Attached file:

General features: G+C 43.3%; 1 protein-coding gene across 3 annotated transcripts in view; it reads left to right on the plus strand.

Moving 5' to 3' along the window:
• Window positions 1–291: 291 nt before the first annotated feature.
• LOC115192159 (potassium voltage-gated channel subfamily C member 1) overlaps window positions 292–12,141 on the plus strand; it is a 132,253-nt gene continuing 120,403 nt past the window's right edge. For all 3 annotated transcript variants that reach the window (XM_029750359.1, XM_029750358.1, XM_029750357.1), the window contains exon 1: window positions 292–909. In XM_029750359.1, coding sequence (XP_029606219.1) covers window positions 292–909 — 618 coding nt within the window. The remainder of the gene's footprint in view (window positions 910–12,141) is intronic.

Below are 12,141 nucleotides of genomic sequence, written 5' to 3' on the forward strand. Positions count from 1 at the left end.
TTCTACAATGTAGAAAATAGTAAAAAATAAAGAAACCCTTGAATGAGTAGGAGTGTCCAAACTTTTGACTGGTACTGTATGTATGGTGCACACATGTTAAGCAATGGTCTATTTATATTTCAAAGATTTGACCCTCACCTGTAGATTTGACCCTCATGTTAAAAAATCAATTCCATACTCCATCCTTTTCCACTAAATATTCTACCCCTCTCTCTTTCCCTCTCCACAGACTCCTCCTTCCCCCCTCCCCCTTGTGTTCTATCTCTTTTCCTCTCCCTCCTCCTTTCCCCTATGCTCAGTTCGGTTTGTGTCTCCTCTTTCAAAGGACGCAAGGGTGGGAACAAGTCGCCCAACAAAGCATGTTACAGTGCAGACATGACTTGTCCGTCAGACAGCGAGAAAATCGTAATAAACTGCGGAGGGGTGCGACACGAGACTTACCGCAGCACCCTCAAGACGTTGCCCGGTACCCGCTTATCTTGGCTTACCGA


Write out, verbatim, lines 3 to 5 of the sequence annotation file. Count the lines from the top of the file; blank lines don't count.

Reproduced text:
• Window positions 1–291: 291 nt before the first annotated feature.
• LOC115192159 (potassium voltage-gated channel subfamily C member 1) overlaps window positions 292–12,141 on the plus strand; it is a 132,253-nt gene continuing 120,403 nt past the window's right edge. For all 3 annotated transcript variants that reach the window (XM_029750359.1, XM_029750358.1, XM_029750357.1), the window contains exon 1: window positions 292–909. In XM_029750359.1, coding sequence (XP_029606219.1) covers window positions 292–909 — 618 coding nt within the window. The remainder of the gene's footprint in view (window positions 910–12,141) is intronic.

Below are 12,141 nucleotides of genomic sequence, written 5' to 3' on the forward strand. Positions count from 1 at the left end.